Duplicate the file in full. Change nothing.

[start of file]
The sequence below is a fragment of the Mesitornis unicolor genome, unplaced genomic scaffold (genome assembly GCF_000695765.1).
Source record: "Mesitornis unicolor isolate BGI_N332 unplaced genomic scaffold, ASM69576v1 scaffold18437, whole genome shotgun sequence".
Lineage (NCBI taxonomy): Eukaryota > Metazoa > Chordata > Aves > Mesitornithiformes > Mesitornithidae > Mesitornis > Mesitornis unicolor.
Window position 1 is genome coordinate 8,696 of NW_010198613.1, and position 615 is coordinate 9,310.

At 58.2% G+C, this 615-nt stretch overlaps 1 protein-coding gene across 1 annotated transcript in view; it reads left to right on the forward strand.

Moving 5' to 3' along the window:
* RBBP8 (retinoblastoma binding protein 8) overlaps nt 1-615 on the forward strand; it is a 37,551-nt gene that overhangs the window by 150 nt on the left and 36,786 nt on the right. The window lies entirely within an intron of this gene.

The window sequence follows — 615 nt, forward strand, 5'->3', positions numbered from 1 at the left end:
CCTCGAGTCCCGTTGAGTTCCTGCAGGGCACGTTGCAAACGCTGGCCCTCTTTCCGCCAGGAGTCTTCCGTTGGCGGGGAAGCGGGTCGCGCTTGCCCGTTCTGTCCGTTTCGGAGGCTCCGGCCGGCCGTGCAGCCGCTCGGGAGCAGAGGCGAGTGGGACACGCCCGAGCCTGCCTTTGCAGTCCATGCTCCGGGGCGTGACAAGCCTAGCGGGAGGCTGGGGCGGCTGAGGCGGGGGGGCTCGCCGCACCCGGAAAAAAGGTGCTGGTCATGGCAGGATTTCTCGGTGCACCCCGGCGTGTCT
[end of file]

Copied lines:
The sequence below is a fragment of the Mesitornis unicolor genome, unplaced genomic scaffold (genome assembly GCF_000695765.1).
Source record: "Mesitornis unicolor isolate BGI_N332 unplaced genomic scaffold, ASM69576v1 scaffold18437, whole genome shotgun sequence".
Lineage (NCBI taxonomy): Eukaryota > Metazoa > Chordata > Aves > Mesitornithiformes > Mesitornithidae > Mesitornis > Mesitornis unicolor.
Window position 1 is genome coordinate 8,696 of NW_010198613.1, and position 615 is coordinate 9,310.

At 58.2% G+C, this 615-nt stretch overlaps 1 protein-coding gene across 1 annotated transcript in view; it reads left to right on the forward strand.

Moving 5' to 3' along the window:
* RBBP8 (retinoblastoma binding protein 8) overlaps nt 1-615 on the forward strand; it is a 37,551-nt gene that overhangs the window by 150 nt on the left and 36,786 nt on the right. The window lies entirely within an intron of this gene.

The window sequence follows — 615 nt, forward strand, 5'->3', positions numbered from 1 at the left end:
CCTCGAGTCCCGTTGAGTTCCTGCAGGGCACGTTGCAAACGCTGGCCCTCTTTCCGCCAGGAGTCTTCCGTTGGCGGGGAAGCGGGTCGCGCTTGCCCGTTCTGTCCGTTTCGGAGGCTCCGGCCGGCCGTGCAGCCGCTCGGGAGCAGAGGCGAGTGGGACACGCCCGAGCCTGCCTTTGCAGTCCATGCTCCGGGGCGTGACAAGCCTAGCGGGAGGCTGGGGCGGCTGAGGCGGGGGGGCTCGCCGCACCCGGAAAAAAGGTGCTGGTCATGGCAGGATTTCTCGGTGCACCCCGGCGTGTCT